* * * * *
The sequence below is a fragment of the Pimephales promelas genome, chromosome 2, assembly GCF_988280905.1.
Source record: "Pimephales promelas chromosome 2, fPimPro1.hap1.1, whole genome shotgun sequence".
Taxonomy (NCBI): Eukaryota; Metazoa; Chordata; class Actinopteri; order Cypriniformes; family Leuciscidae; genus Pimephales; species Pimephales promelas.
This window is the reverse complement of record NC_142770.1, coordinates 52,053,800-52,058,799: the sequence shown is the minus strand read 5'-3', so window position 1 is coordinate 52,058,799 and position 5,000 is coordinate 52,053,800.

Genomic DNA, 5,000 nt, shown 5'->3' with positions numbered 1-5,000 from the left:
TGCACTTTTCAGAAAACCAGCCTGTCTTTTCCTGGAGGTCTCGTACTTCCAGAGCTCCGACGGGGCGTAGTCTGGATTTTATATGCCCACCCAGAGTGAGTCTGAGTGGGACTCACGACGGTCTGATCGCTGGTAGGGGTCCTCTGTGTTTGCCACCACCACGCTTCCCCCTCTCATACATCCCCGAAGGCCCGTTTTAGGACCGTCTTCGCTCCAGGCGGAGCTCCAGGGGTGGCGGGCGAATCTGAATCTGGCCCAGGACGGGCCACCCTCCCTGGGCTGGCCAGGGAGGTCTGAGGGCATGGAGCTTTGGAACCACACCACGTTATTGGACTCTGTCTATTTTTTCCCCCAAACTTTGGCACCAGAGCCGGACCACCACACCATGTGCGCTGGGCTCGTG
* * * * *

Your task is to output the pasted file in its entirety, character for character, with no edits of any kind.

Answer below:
The sequence below is a fragment of the Pimephales promelas genome, chromosome 2, assembly GCF_988280905.1.
Source record: "Pimephales promelas chromosome 2, fPimPro1.hap1.1, whole genome shotgun sequence".
Taxonomy (NCBI): Eukaryota; Metazoa; Chordata; class Actinopteri; order Cypriniformes; family Leuciscidae; genus Pimephales; species Pimephales promelas.
This window is the reverse complement of record NC_142770.1, coordinates 52,053,800-52,058,799: the sequence shown is the minus strand read 5'-3', so window position 1 is coordinate 52,058,799 and position 5,000 is coordinate 52,053,800.

Genomic DNA, 5,000 nt, shown 5'->3' with positions numbered 1-5,000 from the left:
TGCACTTTTCAGAAAACCAGCCTGTCTTTTCCTGGAGGTCTCGTACTTCCAGAGCTCCGACGGGGCGTAGTCTGGATTTTATATGCCCACCCAGAGTGAGTCTGAGTGGGACTCACGACGGTCTGATCGCTGGTAGGGGTCCTCTGTGTTTGCCACCACCACGCTTCCCCCTCTCATACATCCCCGAAGGCCCGTTTTAGGACCGTCTTCGCTCCAGGCGGAGCTCCAGGGGTGGCGGGCGAATCTGAATCTGGCCCAGGACGGGCCACCCTCCCTGGGCTGGCCAGGGAGGTCTGAGGGCATGGAGCTTTGGAACCACACCACGTTATTGGACTCTGTCTATTTTTTCCCCCAAACTTTGGCACCAGAGCCGGACCACCACACCATGTGCGCTGGGCTCGTG